How to use the mongoose findOneAndReplace function

Introduction

Mongoose provides a few methods for replacing documents in a collection. One of these methods is findOneAndReplace(). This method finds a document according to the query and then replaces it with another document. It is quite similar to the replaceOne() method. But there is a difference in options. In both of these methods, we can provide optional parameters. Here lies the difference between the two methods. In this article, we will discuss more about the findOneAndReplace() method in mongoose.

We will use the details collection.

{ "_id" : ObjectId("5df91907306fc2afde3b6d90"), "name" : "John", "age" : 21, "location" : "New York" }
{ "_id" : ObjectId("5df9190b306fc2afde3b6d91"), "name" : "Sam", "age" : 25, "location" : "Chicago" }
{ "_id" : ObjectId("5df91911306fc2afde3b6d92"), "name" : "Lisa", "age" : 27, "location" : "Texas" }
{ "_id" : ObjectId("5df91915306fc2afde3b6d93"), "name" : "Max", "age" : 23, "location" : "New York" }
{ "_id" : ObjectId("5df9191b306fc2afde3b6d94"), "name" : "Ronn", "age" : 29, "location" : "Texas" }

We will use the postman tool for testing. You can download the postman tool from www.getpostman.com.

findOneAndReplace()

We will replace a document where the value of the location field is “New York”. The following route handler will be invoked when the endpoint ‘/replace’ is executed.

router.route("/replace").put(function(req, res) {});

The findOneAndReplace() method has three mandatory parameters – a query, a new document, and a callback function. The callback function, in turn, has two parameters – an error(if any occurs) and the result. So let’s add this method to the router handler.

router.route("/replace").put(function(req, res) {
  details.findOneAndReplace(
    { location: "New York" },
    { name: "Sunny", age: 292, location: "Detroit" },
    function(err, result) {
      if (err) {
        res.send(err);
      } else {
        res.send(result);
      }
    }
  );
});

In the callback we specify what to do with both the error and the result. In this demo we actually will treat them the same. If we get an error we will return it back through the api with res.send(err) and in the case that the findOneAndReplace function is successful we will return it’s return value through the api with res.send(result).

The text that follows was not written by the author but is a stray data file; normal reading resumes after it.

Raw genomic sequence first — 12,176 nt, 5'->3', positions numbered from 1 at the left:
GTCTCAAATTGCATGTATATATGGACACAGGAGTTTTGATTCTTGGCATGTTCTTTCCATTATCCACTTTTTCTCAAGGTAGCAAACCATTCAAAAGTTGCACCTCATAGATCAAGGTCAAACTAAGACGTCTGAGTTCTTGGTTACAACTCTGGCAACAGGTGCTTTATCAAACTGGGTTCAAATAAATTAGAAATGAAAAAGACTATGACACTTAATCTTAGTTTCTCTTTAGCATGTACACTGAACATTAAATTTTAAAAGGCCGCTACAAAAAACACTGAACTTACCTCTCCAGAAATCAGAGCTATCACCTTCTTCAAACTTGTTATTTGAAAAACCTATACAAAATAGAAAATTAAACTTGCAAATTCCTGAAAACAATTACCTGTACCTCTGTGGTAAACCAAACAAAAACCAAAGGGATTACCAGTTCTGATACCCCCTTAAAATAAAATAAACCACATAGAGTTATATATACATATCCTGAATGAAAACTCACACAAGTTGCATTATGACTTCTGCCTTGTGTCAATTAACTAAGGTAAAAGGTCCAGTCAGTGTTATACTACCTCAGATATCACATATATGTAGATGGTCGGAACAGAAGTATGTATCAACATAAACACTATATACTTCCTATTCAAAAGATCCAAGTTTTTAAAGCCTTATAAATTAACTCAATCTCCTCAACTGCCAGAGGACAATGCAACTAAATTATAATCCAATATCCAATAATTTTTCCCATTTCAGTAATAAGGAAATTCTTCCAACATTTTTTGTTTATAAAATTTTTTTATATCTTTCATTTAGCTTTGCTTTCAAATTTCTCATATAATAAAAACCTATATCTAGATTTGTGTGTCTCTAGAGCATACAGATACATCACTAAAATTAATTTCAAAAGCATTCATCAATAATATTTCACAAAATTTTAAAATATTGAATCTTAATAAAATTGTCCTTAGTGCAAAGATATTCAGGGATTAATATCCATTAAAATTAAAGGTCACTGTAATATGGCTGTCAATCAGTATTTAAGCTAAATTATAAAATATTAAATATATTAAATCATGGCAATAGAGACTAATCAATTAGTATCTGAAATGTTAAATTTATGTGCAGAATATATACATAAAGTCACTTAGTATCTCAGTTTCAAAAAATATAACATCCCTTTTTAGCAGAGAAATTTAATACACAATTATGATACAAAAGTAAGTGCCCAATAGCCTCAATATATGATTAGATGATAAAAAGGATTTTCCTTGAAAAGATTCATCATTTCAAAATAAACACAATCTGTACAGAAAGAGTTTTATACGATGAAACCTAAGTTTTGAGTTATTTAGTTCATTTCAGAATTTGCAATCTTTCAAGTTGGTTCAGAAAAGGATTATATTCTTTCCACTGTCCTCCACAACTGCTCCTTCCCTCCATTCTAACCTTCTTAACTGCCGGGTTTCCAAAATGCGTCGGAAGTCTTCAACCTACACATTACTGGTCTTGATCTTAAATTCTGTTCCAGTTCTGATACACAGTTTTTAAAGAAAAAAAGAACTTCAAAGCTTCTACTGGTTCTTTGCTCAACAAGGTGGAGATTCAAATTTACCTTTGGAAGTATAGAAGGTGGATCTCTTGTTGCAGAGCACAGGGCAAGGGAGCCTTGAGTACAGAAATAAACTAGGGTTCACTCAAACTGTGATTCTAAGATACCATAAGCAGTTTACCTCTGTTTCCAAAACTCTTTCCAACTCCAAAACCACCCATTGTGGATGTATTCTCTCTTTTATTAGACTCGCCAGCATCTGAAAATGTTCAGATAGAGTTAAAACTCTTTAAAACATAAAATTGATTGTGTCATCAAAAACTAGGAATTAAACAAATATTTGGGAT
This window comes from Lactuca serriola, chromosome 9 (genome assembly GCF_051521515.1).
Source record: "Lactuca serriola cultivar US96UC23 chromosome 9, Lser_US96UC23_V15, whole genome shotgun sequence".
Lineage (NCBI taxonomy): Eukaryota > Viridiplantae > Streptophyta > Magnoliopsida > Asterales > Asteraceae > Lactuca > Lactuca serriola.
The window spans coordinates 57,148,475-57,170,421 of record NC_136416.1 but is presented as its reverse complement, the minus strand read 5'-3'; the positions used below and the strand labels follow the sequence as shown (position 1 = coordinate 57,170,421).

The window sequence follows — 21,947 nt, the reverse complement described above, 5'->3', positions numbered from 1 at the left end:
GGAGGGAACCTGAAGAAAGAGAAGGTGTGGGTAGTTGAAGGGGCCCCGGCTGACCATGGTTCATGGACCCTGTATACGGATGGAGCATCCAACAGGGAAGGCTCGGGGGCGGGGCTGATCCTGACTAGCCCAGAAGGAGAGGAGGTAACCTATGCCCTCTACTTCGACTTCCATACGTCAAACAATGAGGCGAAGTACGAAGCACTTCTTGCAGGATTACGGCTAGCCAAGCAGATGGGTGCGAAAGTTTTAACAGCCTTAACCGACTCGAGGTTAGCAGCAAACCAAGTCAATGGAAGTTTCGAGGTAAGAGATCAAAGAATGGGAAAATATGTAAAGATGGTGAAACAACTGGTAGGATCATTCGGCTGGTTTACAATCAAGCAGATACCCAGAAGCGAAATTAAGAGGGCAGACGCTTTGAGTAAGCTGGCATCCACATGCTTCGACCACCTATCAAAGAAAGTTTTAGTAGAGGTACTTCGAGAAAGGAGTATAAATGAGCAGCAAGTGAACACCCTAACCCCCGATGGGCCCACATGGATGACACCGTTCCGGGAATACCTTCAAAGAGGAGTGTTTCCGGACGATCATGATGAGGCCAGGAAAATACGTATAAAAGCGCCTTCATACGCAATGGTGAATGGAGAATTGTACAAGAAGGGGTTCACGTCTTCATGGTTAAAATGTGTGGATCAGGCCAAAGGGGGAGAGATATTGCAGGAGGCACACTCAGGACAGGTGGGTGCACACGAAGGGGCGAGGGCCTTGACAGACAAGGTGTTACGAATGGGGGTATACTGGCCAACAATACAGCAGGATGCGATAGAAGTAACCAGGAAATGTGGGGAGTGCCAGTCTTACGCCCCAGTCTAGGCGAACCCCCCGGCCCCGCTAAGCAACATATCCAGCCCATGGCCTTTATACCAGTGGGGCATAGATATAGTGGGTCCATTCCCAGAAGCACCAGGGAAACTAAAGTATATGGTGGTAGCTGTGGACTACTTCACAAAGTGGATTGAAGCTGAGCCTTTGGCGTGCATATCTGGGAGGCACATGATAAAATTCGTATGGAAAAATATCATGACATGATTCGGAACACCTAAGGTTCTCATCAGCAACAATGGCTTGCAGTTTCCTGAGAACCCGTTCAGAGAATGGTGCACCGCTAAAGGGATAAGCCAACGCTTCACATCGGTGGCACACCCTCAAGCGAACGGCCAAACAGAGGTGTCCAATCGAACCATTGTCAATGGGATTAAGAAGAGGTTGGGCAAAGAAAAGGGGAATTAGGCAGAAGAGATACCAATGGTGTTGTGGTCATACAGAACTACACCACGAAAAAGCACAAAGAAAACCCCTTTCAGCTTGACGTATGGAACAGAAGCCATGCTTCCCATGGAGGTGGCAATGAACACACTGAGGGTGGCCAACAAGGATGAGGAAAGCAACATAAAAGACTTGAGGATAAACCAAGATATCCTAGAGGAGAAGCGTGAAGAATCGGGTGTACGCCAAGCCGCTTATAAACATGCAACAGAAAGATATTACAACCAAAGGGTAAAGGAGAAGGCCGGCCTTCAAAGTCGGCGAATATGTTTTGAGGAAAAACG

Image from Gyazo

It returns the matched document. Let’s check through the mongo shell. We can do that with the command db.details.find() which will return all the documents in our details collection.

Image from Gyazo

Yes! It replaces the matched document. If we provide an empty object as a query, it matches the very first document.

As mentioned earlier, there is difference in options part in findOneAndReplace() and replaceOne() method. The findOneAndReplace() method has the following options:

  1. projection – This parameter allows you to pick which fields of the document you want to return from the function. If the document has a lot of fields but you only want to view the name or _id you may want to use this parameter.
  2. sort – If several documents match your query this parameter lets you set the order of those documents when choosing which one to update. For example if you wanted to only update the most recently updated document you might sort them in descending order by an updated timestamp.
  3. maxTimeMS – This parameter allows you to set a limit on how long this query takes to execute.
  4. rawResult – This parameter lets you control whether or not to return the raw result from the MongoDB driver.

Sort, maxTimeMS, returnNewDocument, and projection are missing in the replaceOne() method. But replaceOne() has options such as writeConcern and hint.

Conclusion

We hope this article about the mongoose findOneAndReplace() function has been helpful to you and that you can apply what you’ve learned to your specific scenario.

If you have any database needs please don’t hesitate to reach out to us at ObjectRocket. We are happy to discuss your specific problems and needs.

Thanks for checking out another one of our knowledge-base articles! There are many more on mongoose and MongoDB as well as PostgreSQL, Redis, Elasticsearch and much much more.

Pilot the ObjectRocket Platform Free!

Try Fully-Managed CockroachDB, Elasticsearch, MongoDB, PostgreSQL (Beta) or Redis.

Get Started

Keep in the know!

Subscribe to our emails and we’ll let you know what’s going on at ObjectRocket. We hate spam and make it easy to unsubscribe.